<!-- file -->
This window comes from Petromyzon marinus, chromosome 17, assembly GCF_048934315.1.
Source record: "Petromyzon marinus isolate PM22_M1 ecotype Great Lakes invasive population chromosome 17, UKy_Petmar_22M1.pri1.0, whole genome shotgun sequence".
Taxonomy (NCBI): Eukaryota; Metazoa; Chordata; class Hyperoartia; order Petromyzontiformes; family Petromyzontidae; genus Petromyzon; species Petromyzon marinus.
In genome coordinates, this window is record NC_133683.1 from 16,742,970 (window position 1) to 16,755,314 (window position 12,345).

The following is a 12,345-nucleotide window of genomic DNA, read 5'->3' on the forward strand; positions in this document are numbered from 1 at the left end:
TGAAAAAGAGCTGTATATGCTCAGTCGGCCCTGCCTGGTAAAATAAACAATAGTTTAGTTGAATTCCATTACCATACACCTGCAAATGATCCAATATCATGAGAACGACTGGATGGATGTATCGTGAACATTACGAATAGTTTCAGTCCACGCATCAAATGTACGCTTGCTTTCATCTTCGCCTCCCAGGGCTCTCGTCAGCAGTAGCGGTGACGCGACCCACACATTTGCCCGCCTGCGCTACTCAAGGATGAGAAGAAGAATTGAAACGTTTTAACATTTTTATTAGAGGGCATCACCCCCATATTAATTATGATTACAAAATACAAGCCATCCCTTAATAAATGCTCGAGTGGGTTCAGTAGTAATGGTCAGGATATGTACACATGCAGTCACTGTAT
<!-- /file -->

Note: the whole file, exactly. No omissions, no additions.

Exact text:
This window comes from Petromyzon marinus, chromosome 17, assembly GCF_048934315.1.
Source record: "Petromyzon marinus isolate PM22_M1 ecotype Great Lakes invasive population chromosome 17, UKy_Petmar_22M1.pri1.0, whole genome shotgun sequence".
Taxonomy (NCBI): Eukaryota; Metazoa; Chordata; class Hyperoartia; order Petromyzontiformes; family Petromyzontidae; genus Petromyzon; species Petromyzon marinus.
In genome coordinates, this window is record NC_133683.1 from 16,742,970 (window position 1) to 16,755,314 (window position 12,345).

The following is a 12,345-nucleotide window of genomic DNA, read 5'->3' on the forward strand; positions in this document are numbered from 1 at the left end:
TGAAAAAGAGCTGTATATGCTCAGTCGGCCCTGCCTGGTAAAATAAACAATAGTTTAGTTGAATTCCATTACCATACACCTGCAAATGATCCAATATCATGAGAACGACTGGATGGATGTATCGTGAACATTACGAATAGTTTCAGTCCACGCATCAAATGTACGCTTGCTTTCATCTTCGCCTCCCAGGGCTCTCGTCAGCAGTAGCGGTGACGCGACCCACACATTTGCCCGCCTGCGCTACTCAAGGATGAGAAGAAGAATTGAAACGTTTTAACATTTTTATTAGAGGGCATCACCCCCATATTAATTATGATTACAAAATACAAGCCATCCCTTAATAAATGCTCGAGTGGGTTCAGTAGTAATGGTCAGGATATGTACACATGCAGTCACTGTAT